# MathBench>Environmental Science

## The Case of the Missing Mountaintop

We've talked about a bunch of different ways of scoring streams by now. We started with richness (number of species) and %dominance (percent of the most common species), then moved on to %EPT (percent of the 'elite' bugs), and finally tried to summarize the whole community using Simpson's Dominance Index.

In most cases, these scores are highly related. It's like at the Olympics -- a fantastic ice-dancing routine gets high scores from all of the judges, while the poor girl who fell on her triple axel is gonna get canned.

However, just like different judges have different biases, so do different scoring systems.Richness will measure how many niches are filled in the ecosystem, while %EPT will measure what percentage of those niches include cold, clear, oxygenated water, for example. Looking at all of the scores together can give you a better picture than trying to pick one "best" way to measure every stream.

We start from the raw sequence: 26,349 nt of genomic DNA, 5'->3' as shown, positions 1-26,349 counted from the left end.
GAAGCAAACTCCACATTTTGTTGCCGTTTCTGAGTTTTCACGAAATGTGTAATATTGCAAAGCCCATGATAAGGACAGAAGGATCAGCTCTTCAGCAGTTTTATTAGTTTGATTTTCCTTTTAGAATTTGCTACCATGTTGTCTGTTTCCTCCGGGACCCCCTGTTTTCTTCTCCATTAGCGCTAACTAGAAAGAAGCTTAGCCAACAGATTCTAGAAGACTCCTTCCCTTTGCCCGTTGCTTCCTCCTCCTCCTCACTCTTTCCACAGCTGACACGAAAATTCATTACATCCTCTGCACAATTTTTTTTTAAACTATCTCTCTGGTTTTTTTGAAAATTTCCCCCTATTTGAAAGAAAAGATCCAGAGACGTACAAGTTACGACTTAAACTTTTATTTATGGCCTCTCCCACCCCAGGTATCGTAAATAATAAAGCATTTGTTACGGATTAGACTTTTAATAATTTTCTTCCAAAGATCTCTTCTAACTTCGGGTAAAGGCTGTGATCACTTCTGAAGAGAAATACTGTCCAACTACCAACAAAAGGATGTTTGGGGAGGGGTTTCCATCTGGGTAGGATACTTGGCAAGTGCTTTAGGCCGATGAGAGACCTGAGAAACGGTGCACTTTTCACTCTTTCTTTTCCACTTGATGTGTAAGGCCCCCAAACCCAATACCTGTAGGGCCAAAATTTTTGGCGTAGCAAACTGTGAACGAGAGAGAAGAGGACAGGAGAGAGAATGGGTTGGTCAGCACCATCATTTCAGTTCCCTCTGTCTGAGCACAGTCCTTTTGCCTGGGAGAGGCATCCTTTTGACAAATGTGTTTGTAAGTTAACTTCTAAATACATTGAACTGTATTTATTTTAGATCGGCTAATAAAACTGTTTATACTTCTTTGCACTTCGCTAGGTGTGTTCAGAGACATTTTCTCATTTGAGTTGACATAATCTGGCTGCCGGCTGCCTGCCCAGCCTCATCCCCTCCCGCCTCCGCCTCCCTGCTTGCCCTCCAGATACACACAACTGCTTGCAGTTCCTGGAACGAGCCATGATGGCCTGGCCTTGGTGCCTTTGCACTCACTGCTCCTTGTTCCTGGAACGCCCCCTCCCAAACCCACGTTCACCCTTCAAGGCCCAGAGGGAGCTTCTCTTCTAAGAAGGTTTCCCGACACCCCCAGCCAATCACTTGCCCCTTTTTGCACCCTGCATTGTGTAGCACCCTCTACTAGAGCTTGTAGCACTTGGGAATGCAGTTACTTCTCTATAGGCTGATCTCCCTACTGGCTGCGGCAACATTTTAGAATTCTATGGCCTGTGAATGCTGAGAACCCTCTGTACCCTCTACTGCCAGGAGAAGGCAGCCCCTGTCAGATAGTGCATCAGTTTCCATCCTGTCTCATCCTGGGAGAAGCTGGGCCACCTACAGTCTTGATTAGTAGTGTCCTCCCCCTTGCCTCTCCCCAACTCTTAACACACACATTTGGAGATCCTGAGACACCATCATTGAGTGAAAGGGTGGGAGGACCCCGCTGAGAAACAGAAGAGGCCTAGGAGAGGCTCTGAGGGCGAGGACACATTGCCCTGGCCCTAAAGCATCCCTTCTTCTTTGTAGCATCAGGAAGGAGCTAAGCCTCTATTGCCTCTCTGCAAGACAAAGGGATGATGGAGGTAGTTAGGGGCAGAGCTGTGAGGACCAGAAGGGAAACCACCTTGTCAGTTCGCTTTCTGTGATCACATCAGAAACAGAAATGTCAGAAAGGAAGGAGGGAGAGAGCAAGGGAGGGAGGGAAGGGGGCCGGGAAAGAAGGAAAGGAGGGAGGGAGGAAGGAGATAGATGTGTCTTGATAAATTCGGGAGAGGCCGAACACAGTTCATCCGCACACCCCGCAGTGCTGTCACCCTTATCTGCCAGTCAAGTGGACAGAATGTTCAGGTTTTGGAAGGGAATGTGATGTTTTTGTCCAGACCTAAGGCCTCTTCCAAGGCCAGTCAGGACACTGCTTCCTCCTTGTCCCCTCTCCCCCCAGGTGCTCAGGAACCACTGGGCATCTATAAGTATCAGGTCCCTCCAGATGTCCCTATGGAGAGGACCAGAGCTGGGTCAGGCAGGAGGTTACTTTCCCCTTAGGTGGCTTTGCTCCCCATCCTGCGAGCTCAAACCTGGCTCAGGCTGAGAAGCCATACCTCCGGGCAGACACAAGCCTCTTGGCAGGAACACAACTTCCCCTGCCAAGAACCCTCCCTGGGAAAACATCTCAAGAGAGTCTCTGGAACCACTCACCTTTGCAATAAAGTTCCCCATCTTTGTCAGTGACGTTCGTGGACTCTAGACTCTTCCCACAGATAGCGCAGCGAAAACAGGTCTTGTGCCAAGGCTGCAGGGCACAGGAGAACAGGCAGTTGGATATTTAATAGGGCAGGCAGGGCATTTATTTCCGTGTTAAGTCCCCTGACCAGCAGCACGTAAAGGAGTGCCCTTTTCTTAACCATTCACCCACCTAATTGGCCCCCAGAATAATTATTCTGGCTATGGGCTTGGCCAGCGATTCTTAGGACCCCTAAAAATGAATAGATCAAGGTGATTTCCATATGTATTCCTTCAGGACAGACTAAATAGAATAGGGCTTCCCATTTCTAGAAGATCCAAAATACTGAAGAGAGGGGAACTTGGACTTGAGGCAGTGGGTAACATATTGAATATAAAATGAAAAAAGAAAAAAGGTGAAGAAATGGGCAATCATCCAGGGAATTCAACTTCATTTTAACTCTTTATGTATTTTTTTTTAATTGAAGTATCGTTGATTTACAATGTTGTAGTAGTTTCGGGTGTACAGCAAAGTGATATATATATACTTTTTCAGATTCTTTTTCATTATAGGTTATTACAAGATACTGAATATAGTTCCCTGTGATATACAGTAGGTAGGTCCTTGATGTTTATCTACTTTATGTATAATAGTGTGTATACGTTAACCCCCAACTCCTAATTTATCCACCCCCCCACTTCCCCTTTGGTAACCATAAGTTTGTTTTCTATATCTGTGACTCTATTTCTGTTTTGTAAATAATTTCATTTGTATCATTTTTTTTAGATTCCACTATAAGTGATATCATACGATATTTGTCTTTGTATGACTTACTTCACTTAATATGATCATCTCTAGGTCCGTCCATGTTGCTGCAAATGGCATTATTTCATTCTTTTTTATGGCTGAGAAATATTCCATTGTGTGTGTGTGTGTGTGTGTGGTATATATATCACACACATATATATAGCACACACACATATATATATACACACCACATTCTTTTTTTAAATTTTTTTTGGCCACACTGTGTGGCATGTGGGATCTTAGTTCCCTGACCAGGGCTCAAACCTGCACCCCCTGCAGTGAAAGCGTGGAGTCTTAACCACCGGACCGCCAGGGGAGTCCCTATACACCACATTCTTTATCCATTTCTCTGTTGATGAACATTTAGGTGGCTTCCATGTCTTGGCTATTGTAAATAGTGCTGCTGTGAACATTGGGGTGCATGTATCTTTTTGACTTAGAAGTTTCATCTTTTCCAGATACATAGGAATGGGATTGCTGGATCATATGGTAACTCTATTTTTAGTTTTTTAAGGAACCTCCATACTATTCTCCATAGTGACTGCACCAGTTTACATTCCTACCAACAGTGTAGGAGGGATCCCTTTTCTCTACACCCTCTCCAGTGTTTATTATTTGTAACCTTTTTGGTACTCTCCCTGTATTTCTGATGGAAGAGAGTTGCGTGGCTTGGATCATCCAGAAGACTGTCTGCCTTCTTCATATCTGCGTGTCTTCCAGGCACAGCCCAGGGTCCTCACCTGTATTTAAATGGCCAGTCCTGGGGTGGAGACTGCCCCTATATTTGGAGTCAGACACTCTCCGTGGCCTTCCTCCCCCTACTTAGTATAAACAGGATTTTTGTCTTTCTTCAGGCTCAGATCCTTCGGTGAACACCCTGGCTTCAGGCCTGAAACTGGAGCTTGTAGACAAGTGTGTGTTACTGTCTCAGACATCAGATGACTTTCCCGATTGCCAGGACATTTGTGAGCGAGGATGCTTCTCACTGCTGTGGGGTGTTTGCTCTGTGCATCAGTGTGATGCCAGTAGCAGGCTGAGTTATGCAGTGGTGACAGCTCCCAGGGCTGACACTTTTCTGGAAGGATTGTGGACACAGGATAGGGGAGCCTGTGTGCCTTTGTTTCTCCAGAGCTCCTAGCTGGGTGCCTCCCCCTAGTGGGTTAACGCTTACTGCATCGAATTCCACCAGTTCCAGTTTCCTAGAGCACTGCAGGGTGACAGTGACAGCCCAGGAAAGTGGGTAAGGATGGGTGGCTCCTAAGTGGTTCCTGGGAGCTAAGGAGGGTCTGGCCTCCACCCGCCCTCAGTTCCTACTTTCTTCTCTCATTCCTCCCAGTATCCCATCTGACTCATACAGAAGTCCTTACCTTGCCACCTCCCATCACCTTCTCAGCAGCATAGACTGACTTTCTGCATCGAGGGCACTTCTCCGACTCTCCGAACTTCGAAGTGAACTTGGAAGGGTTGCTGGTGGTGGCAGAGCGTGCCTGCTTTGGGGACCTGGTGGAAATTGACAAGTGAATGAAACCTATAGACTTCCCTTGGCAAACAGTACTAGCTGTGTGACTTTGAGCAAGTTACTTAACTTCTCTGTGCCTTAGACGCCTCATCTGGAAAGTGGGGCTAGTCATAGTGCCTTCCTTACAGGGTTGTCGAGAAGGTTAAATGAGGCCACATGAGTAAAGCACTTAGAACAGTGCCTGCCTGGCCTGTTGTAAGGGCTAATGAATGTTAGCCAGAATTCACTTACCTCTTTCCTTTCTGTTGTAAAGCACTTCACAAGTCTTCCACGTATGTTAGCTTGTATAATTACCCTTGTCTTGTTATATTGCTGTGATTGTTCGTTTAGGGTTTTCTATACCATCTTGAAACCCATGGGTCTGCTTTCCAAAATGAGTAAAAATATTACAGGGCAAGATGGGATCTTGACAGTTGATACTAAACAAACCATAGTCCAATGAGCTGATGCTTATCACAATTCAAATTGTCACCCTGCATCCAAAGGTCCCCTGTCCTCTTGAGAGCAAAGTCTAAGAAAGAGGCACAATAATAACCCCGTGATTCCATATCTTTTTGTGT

Just in case you think that looking at 4 different scores are too much trouble, think about this: a typical stream sample includes about 300 insects, in 20+ taxonomic categories. That's definitely much more work to interpret than the 4 scores we talked about here!

Let's do a quick comparison before we go on to the final case study:

Method Do you need to know how many species? Do you need to know how many individuals in each species? Good scores are ... Typical "good" score
richness yes no high 20
%dominant yes yes LOW 10%
%EPT yes no high 30%
Simpson's Dominance Index yes yes LOW .1

Actually, to be completely honest, there are many, MANY more ways of measuring community diversity -- Simpson's index alone has about 6 possible definitions. So the main idea to remember is that

• there are various ways of measuring a community,
• they all do slightly different things
• if you choose a few good methods, you can get a pretty good picture of the community without having to wade through the entire datasheet.